By Heather Luedke, Carleton College Class of 2020
In April 2017, Minnesota’s Department of Natural Resources (DNR) filed an order removing 640 miles of rivers, ditches, and other watercourses from the Public Waters Inventory (PWI), which was created to protect Minnesota waters. This means these waters no longer have to comply with statutory regulations that help keep Minnesota’s public waters clean and accessible. The DNR claims they had the legal authority to enact this order to correct a procedural error during the creation of the PWI in the late 1980s; however, as MCEA is currently arguing in court, the DNR’s order is unreasonable and lacks legal standing. It should be reversed.
Although the DNR tried to downplay the effects of their decision by claiming the removed waters were primarily “private ditches” (and therefore were not regulated by drainage authorities, didn’t belong on the PWI, or need protective statutory regulations), in reality, the eliminated segments include pristine, natural rivers and waterways that clearly meet the definition of public waters and will be impaired by this order.
For example, Image 1 depicts a removed section of the Blue Earth River (marked in purple) that flows into Walnut Lake Wildlife Management Area. Since the removed waterway is not required to comply with protective regulations, fertilizers, nutrients, and other pollution entering the river will flow into South Walnut Lake and the neighboring prairie wetlands, altering the composition and health of these ecosystems and rendering them unappealing to the public, who can swim and boat on the lake. Clearly, this river is not a “private ditch,” but rather a public water needing protection.
Image 1: A delisted segment of Blue Earth River (marked in purple) flows directly into a Wildlife Management Area.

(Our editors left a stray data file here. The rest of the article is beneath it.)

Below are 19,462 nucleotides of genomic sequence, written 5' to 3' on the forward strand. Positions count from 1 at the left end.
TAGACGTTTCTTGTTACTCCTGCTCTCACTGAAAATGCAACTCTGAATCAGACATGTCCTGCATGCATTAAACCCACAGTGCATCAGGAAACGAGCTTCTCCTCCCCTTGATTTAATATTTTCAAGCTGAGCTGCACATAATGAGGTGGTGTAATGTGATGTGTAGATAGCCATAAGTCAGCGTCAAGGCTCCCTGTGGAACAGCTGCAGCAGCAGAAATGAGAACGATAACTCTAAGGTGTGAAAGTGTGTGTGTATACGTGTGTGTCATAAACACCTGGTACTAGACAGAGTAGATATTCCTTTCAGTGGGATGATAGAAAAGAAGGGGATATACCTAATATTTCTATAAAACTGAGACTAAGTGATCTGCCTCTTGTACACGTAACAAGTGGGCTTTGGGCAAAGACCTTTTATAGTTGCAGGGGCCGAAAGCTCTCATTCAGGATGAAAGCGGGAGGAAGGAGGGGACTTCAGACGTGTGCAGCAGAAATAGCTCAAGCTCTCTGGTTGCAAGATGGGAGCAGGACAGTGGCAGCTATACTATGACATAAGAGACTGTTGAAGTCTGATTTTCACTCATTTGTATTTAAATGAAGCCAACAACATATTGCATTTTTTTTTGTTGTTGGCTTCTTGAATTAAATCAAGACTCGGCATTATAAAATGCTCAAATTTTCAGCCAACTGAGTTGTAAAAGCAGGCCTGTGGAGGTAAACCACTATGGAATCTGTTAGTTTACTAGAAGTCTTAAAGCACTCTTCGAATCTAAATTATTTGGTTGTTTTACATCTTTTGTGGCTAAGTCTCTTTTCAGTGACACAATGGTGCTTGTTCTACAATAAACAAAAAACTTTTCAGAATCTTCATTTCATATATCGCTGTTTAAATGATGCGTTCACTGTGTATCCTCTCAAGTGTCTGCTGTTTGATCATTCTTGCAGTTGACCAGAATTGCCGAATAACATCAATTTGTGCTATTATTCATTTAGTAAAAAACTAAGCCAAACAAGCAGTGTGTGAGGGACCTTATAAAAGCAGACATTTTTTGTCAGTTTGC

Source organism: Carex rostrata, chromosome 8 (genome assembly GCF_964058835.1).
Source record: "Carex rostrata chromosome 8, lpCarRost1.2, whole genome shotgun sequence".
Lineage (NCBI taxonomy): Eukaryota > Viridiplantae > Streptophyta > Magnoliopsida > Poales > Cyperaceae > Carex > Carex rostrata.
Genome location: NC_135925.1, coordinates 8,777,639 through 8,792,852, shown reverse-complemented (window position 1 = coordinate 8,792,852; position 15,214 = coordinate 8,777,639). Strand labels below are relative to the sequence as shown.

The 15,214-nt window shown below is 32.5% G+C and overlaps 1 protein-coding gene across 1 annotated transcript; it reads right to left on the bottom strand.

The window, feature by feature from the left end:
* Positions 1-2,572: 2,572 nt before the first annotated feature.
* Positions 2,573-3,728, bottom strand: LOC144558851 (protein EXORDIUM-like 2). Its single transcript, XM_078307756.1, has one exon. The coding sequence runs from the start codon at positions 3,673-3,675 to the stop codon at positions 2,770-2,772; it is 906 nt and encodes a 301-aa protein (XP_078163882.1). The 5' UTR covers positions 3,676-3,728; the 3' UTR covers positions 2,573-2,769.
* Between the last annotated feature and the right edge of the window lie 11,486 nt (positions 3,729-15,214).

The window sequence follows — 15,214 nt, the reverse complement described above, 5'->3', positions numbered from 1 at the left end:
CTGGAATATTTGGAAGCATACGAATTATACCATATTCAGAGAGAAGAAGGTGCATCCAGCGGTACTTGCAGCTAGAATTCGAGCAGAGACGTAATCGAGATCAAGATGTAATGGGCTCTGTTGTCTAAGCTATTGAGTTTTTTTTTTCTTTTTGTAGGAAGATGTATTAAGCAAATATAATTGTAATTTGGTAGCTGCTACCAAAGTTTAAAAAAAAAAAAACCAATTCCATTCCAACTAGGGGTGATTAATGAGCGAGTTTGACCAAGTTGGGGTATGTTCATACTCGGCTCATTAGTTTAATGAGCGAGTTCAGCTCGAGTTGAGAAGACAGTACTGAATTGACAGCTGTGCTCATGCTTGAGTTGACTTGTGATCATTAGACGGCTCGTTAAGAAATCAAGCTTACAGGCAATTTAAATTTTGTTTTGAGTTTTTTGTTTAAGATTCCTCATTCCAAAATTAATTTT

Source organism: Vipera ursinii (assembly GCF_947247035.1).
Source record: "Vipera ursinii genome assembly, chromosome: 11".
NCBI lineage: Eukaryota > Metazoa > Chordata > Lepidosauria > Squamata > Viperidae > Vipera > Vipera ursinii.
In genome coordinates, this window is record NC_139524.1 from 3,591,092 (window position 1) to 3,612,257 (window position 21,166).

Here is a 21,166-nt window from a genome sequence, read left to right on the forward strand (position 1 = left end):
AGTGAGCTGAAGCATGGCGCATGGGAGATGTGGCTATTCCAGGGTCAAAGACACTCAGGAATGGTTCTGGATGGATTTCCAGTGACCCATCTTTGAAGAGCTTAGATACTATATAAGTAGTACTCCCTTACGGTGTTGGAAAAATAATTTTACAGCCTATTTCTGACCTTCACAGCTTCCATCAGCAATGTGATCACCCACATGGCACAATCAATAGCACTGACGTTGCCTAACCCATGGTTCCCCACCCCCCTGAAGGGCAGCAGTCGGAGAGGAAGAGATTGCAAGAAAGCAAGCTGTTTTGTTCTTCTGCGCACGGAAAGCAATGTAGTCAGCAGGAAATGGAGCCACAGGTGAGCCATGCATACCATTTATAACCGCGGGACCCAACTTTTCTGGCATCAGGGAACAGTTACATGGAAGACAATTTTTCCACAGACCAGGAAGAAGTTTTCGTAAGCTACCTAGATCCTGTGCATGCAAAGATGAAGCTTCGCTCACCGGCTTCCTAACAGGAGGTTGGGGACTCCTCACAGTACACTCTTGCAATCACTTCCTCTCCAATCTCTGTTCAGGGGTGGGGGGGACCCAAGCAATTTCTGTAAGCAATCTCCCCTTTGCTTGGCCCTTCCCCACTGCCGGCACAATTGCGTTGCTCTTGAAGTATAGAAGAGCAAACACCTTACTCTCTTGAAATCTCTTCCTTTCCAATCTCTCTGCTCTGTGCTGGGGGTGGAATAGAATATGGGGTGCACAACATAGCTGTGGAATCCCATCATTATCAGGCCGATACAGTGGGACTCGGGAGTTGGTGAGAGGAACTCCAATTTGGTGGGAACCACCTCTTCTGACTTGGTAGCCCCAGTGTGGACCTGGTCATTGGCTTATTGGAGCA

Image 2 shows a removed stream (marked in purple) flowing into a drinking water supply management area (marked in yellow). Again, these streams are evidently not “private ditches”; they meet the definition of public waters, and removing them from the PWI impacts people across the county.
Image 2: Delisted streams (marked in purple) flow into a drinking water supply management area in Faribault County.
These are not the only examples; there are multiple, comparable situations directly undermining the protection of Minnesota waters. Therefore, MCEA is heading to the Minnesota Court of Appeals on January 24, 2017 seeking to have the DNR’s order reversed.
This case’s groundwork goes back to 1979, when the DNR created the PWI (for more information on the PWI’s importance, check out our blog post Minnesota’s Changing Ethic of Water Use). The DNR established a preliminary PWI map and list, gave counties 90 days to request changes, and distributed the revised, final PWI maps and lists to the counties. However, according to the DNR, due to a miscommunication about watercourses that met the requirements for both public waters and public ditches, some overlapping watercourses were left off the lists. The DNR suggests that it did not realize this until 2016, and now landowners have not been properly notified of the final PWI contents.